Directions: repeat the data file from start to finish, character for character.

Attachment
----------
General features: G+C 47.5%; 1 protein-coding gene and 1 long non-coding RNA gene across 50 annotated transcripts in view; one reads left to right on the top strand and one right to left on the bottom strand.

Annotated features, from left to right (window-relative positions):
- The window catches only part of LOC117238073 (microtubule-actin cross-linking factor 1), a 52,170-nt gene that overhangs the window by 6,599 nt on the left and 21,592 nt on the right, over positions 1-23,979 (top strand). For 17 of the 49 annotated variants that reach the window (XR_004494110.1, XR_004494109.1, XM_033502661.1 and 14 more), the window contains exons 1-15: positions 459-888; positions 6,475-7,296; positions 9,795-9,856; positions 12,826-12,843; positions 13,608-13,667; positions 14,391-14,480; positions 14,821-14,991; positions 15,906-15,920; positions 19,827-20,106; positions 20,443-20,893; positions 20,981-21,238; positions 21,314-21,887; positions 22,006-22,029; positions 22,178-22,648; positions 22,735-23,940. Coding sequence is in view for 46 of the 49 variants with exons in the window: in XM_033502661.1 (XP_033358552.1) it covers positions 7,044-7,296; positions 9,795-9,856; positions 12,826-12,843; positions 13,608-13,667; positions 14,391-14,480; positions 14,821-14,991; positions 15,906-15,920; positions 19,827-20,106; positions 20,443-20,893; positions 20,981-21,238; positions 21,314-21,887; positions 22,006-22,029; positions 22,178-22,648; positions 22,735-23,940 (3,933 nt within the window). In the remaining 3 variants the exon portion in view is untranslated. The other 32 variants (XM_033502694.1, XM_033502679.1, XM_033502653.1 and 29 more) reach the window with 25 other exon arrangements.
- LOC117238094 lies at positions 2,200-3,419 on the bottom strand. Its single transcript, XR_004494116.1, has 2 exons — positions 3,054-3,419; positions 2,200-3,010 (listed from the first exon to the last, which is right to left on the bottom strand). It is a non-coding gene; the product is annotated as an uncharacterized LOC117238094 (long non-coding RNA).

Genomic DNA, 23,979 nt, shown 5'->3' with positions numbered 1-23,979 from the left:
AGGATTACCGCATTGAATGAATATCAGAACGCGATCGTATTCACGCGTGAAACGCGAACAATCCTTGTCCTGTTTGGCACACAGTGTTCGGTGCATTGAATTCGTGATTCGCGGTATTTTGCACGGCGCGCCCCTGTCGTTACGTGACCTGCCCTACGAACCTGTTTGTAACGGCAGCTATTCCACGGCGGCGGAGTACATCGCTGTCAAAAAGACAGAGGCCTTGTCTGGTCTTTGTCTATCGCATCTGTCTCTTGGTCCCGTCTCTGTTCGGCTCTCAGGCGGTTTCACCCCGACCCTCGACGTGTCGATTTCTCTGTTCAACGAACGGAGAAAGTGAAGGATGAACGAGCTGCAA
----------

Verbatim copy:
General features: G+C 47.5%; 1 protein-coding gene and 1 long non-coding RNA gene across 50 annotated transcripts in view; one reads left to right on the top strand and one right to left on the bottom strand.

Annotated features, from left to right (window-relative positions):
- The window catches only part of LOC117238073 (microtubule-actin cross-linking factor 1), a 52,170-nt gene that overhangs the window by 6,599 nt on the left and 21,592 nt on the right, over positions 1-23,979 (top strand). For 17 of the 49 annotated variants that reach the window (XR_004494110.1, XR_004494109.1, XM_033502661.1 and 14 more), the window contains exons 1-15: positions 459-888; positions 6,475-7,296; positions 9,795-9,856; positions 12,826-12,843; positions 13,608-13,667; positions 14,391-14,480; positions 14,821-14,991; positions 15,906-15,920; positions 19,827-20,106; positions 20,443-20,893; positions 20,981-21,238; positions 21,314-21,887; positions 22,006-22,029; positions 22,178-22,648; positions 22,735-23,940. Coding sequence is in view for 46 of the 49 variants with exons in the window: in XM_033502661.1 (XP_033358552.1) it covers positions 7,044-7,296; positions 9,795-9,856; positions 12,826-12,843; positions 13,608-13,667; positions 14,391-14,480; positions 14,821-14,991; positions 15,906-15,920; positions 19,827-20,106; positions 20,443-20,893; positions 20,981-21,238; positions 21,314-21,887; positions 22,006-22,029; positions 22,178-22,648; positions 22,735-23,940 (3,933 nt within the window). In the remaining 3 variants the exon portion in view is untranslated. The other 32 variants (XM_033502694.1, XM_033502679.1, XM_033502653.1 and 29 more) reach the window with 25 other exon arrangements.
- LOC117238094 lies at positions 2,200-3,419 on the bottom strand. Its single transcript, XR_004494116.1, has 2 exons — positions 3,054-3,419; positions 2,200-3,010 (listed from the first exon to the last, which is right to left on the bottom strand). It is a non-coding gene; the product is annotated as an uncharacterized LOC117238094 (long non-coding RNA).

Genomic DNA, 23,979 nt, shown 5'->3' with positions numbered 1-23,979 from the left:
AGGATTACCGCATTGAATGAATATCAGAACGCGATCGTATTCACGCGTGAAACGCGAACAATCCTTGTCCTGTTTGGCACACAGTGTTCGGTGCATTGAATTCGTGATTCGCGGTATTTTGCACGGCGCGCCCCTGTCGTTACGTGACCTGCCCTACGAACCTGTTTGTAACGGCAGCTATTCCACGGCGGCGGAGTACATCGCTGTCAAAAAGACAGAGGCCTTGTCTGGTCTTTGTCTATCGCATCTGTCTCTTGGTCCCGTCTCTGTTCGGCTCTCAGGCGGTTTCACCCCGACCCTCGACGTGTCGATTTCTCTGTTCAACGAACGGAGAAAGTGAAGGATGAACGAGCTGCAA